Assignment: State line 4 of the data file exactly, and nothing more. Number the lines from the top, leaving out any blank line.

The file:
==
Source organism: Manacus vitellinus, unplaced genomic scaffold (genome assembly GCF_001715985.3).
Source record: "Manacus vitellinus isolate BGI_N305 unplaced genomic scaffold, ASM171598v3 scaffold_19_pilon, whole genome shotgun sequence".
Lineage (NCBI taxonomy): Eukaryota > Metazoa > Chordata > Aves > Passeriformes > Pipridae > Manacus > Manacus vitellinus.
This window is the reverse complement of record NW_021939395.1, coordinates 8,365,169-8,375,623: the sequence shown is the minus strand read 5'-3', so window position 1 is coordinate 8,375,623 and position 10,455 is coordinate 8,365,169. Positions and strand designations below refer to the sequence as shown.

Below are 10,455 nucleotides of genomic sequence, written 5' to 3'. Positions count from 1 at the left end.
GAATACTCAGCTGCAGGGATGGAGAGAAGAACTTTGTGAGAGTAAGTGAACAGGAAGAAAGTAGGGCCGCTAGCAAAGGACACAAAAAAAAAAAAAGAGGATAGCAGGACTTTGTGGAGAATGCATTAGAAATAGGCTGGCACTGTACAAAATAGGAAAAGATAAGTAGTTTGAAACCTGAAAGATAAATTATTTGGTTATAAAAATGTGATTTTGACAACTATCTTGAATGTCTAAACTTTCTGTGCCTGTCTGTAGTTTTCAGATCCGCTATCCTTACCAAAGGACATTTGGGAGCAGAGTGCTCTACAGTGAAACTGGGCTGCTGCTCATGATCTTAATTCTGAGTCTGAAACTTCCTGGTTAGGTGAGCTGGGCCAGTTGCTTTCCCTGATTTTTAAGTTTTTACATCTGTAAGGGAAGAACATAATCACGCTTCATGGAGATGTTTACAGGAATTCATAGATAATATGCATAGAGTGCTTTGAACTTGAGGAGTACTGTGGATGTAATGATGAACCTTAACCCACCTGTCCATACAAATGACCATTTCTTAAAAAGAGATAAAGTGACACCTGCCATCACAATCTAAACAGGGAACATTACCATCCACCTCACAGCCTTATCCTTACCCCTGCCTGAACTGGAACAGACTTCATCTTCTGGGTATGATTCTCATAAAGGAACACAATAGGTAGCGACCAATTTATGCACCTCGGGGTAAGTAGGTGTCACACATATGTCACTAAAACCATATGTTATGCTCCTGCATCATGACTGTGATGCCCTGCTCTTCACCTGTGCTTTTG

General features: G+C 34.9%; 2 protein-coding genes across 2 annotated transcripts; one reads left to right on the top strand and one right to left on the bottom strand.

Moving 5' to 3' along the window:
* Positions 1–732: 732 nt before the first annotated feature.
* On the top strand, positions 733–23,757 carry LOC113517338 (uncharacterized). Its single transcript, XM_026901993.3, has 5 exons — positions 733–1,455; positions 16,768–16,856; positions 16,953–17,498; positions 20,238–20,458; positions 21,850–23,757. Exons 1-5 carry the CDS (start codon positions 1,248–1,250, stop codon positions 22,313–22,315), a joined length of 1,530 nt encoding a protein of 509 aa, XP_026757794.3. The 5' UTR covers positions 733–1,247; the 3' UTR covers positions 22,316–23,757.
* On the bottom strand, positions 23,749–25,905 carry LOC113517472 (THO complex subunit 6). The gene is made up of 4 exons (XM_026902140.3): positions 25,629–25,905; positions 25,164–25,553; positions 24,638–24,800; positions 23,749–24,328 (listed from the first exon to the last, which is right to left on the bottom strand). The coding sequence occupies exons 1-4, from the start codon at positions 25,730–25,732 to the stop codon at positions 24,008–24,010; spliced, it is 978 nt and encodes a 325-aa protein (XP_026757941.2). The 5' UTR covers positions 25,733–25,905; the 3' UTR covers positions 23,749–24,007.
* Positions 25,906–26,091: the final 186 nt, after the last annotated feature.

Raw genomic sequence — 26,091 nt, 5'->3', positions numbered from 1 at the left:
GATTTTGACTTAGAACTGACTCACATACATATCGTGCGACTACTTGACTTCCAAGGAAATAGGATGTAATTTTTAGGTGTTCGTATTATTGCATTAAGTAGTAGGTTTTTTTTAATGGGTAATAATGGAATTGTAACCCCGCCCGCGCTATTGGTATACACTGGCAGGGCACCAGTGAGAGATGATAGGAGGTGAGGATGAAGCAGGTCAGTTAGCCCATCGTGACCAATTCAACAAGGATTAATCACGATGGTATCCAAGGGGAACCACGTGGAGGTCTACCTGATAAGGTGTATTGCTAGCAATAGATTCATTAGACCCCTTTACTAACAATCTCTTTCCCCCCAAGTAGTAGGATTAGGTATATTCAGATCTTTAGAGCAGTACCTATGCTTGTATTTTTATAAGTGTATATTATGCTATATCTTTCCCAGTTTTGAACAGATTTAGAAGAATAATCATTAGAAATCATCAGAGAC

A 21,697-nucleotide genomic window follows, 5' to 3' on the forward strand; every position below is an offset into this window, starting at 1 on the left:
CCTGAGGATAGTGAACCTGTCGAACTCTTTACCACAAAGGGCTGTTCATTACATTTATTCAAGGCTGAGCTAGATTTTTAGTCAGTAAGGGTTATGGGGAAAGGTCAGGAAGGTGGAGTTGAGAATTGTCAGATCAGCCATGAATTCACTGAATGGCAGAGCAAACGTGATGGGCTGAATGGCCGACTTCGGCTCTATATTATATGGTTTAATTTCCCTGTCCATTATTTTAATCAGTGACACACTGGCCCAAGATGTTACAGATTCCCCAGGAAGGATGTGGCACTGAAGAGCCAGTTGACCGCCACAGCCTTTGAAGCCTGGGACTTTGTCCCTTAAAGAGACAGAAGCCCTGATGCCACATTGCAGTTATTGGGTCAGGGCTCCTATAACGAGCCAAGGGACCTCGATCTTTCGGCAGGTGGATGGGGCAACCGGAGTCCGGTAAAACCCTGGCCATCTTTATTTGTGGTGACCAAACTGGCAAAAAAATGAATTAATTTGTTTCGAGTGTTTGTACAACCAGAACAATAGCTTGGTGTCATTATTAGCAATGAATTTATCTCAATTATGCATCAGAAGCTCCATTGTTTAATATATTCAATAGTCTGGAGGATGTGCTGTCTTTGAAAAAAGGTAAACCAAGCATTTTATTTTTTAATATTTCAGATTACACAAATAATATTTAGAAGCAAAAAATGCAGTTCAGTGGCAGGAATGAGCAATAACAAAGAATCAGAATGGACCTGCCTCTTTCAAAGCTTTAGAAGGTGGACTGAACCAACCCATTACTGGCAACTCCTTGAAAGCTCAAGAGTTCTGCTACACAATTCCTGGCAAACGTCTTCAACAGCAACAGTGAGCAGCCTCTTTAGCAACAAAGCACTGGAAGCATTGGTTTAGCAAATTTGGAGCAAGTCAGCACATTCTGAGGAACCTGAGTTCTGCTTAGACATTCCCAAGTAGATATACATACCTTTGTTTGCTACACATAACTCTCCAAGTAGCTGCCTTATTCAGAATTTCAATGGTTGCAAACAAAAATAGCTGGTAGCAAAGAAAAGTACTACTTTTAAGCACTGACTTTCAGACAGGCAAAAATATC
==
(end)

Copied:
This window is the reverse complement of record NW_021939395.1, coordinates 8,365,169-8,375,623: the sequence shown is the minus strand read 5'-3', so window position 1 is coordinate 8,375,623 and position 10,455 is coordinate 8,365,169. Positions and strand designations below refer to the sequence as shown.